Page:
A daily diet of history and hindsight


For the last week or so I have been religiously following one television programme every day. It’s not a soap opera that has got its claws into me but the Czechoslovak news 20 years after. There is currently an around 10-minute edited spot every night on the public broadcaster CT24 entitled ‘20 years of freedom – 20 years without Communist Party propaganda.’

It is wonderful to be an armchair spectator with the great gift of hindsight. I suppose, for me, it is also an eye opener. I visited Czechoslovakia for the first time around a year after the end of Communism. A public debate had just happened about whether some of the Velvet Revolution posters and stickers should be removed from Prague’s metro station halls and other public places or remain in place for posterity. Sadly, the former decision was taken as the country raced to embrace the West.

Some of the recent CT24 coverage was about the 40th birthday celebrations of Communist East Germany, ironically staged just before the regime’s disappearance.

Of course, the Czechoslovak coverage did not mention the fact that the then Soviet leader Mikhail Gorbachev walked out of the dreary speech by the long-serving East German Communist leader Erich Honecker which promised nothing new. Nor were there any images of the young East German Communists lined up to greet the Soviet leader calling out for help. No it was, all smiles, though rather frozen ones, even as other reports on Czechoslovak television showed the East German state and Communism in other countries in Central Europe crumbling.

For me, the Czechoslovak TV coverage of the East German refugees streaming out of the country and occupying the West German embassy in Prague was surprisingly extensive. I suppose the event was just too big to be ignored. But such coverage of Prague authorities towing away the hundreds of unwanted Trabant cars that had been left behind in the city by the refugees sat rather uncomfortably with the upbeat coverage of East Germany’s 40th birthday celebrations.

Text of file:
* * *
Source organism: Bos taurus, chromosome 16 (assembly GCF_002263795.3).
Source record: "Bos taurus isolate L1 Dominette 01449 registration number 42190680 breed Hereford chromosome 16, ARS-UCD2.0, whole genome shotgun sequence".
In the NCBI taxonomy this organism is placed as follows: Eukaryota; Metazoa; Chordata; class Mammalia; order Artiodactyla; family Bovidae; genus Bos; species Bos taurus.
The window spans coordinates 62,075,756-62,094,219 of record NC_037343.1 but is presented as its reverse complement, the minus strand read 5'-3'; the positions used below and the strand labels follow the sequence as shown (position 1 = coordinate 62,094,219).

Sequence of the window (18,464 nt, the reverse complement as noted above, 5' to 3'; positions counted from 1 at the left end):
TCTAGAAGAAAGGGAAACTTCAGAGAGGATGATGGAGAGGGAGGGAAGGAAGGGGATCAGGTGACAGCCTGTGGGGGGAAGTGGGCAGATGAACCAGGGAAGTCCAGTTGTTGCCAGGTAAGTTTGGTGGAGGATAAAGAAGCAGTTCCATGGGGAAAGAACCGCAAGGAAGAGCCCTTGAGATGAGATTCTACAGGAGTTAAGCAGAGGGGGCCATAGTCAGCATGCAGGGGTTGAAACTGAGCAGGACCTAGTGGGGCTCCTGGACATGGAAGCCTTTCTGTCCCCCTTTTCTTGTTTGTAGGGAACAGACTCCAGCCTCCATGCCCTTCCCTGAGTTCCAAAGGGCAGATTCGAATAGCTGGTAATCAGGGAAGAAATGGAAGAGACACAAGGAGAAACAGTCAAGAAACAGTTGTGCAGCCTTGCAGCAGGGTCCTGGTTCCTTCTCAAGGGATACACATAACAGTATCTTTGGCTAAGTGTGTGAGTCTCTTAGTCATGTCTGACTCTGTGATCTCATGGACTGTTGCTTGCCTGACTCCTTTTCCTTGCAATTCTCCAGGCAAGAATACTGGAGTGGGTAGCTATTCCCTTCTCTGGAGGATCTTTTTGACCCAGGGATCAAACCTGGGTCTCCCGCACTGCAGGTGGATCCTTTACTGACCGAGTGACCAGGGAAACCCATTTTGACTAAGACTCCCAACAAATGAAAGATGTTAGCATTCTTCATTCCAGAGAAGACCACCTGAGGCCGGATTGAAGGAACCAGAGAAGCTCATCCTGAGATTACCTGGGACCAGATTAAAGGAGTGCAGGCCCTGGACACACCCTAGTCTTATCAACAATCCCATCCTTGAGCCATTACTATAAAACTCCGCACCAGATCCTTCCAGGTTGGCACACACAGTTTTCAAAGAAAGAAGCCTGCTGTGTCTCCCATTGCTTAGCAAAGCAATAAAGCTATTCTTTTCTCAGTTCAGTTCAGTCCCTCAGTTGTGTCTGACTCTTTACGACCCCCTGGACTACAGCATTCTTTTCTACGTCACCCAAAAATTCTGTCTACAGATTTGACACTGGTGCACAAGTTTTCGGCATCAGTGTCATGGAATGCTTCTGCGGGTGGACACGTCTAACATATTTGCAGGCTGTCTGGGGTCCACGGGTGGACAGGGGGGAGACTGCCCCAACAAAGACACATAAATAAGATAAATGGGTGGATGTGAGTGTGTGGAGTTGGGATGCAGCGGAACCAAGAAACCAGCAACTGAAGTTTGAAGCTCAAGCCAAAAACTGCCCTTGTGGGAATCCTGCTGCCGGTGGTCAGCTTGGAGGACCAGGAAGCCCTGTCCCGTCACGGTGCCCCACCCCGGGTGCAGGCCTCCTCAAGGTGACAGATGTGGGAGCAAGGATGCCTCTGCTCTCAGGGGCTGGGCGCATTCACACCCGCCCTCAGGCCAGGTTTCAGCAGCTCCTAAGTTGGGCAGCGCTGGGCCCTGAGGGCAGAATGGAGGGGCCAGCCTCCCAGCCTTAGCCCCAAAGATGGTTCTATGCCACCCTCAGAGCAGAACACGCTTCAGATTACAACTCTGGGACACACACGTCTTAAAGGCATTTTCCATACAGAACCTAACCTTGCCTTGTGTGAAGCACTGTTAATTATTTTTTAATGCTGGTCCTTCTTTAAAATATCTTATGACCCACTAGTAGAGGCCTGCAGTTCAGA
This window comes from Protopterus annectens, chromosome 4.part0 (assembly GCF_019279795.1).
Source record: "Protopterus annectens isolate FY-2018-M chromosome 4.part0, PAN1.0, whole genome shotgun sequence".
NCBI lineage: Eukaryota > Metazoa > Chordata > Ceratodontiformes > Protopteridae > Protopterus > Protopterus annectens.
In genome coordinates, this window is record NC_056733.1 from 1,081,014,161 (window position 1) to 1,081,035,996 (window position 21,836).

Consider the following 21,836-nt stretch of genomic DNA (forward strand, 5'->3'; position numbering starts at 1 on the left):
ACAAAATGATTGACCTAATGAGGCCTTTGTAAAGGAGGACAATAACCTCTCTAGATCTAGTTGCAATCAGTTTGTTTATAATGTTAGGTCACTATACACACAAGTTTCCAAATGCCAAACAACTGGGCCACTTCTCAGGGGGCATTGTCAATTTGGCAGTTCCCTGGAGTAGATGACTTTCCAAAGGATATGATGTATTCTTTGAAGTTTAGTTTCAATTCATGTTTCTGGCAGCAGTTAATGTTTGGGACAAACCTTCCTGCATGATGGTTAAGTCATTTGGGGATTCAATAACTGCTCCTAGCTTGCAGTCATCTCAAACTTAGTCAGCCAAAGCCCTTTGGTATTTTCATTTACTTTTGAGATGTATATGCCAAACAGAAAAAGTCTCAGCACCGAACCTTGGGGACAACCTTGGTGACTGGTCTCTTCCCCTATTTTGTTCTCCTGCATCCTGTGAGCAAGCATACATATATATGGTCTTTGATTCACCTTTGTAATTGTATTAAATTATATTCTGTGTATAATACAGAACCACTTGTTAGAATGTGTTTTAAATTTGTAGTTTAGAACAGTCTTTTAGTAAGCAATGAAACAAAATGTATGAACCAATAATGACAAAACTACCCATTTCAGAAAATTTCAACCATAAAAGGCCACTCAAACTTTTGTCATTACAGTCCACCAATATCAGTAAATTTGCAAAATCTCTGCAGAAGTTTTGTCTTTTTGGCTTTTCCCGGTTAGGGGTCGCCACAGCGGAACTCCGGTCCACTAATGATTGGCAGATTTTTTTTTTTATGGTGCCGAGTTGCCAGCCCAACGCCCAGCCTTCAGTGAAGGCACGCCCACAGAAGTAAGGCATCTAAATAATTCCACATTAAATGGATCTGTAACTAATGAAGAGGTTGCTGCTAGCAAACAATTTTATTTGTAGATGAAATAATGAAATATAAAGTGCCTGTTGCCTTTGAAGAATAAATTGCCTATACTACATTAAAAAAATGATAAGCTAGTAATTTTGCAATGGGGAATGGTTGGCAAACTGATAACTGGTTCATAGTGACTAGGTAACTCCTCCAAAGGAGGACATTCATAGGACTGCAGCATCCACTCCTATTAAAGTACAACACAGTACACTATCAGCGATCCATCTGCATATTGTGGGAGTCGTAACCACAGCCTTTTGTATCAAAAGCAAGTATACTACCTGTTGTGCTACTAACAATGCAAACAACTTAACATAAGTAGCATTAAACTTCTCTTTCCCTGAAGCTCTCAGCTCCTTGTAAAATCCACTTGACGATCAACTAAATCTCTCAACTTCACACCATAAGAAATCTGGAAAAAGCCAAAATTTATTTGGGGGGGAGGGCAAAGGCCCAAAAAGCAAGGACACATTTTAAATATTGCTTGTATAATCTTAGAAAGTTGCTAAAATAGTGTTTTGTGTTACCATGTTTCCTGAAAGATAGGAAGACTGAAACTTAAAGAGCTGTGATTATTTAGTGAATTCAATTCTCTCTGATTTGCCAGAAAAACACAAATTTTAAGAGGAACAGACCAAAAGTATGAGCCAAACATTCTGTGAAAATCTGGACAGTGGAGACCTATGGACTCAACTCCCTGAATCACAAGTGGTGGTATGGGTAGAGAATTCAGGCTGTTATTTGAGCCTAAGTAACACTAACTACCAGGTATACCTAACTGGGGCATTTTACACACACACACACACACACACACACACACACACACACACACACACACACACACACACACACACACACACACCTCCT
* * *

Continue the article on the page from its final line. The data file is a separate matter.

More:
And then there was the coverage of the meeting of the Hungarian communists which decided for a makeover dumping Communism. Czechoslovak TV viewers are shown a copy of the party’s former paper where the slogan ‘Workers of the World Unite’ has disappeared overnight. There is also a report about Poles, whose country had already dumped Communism, streaming into Austria on a shopping trip.

Meanwhile at home, the grey suits, stony expressions and packed hall were once again rolled out for the 15th Communist Party Central Committee meeting. There is the image of the washed out looking general secretary Miloš Jakeš describing the domestic situation as stable and exhorting activists to greater efforts.

Looking back, it is hard to for me to see where Jakeš and the grey suits got their confidence from. Perhaps they thought things would muddle on as before. But a month later the Velvet Revolution had begun.

Hindsight might make it seem that the Czechoslovak fall of communism was inevitable with the Wenceslas Square protesters extras in an already scripted drama. But it was still the same year as the Tiananmen Square massacre in China and the Czechoslovak StB forces were visible and ready in Prague’s side streets to act if the order was given.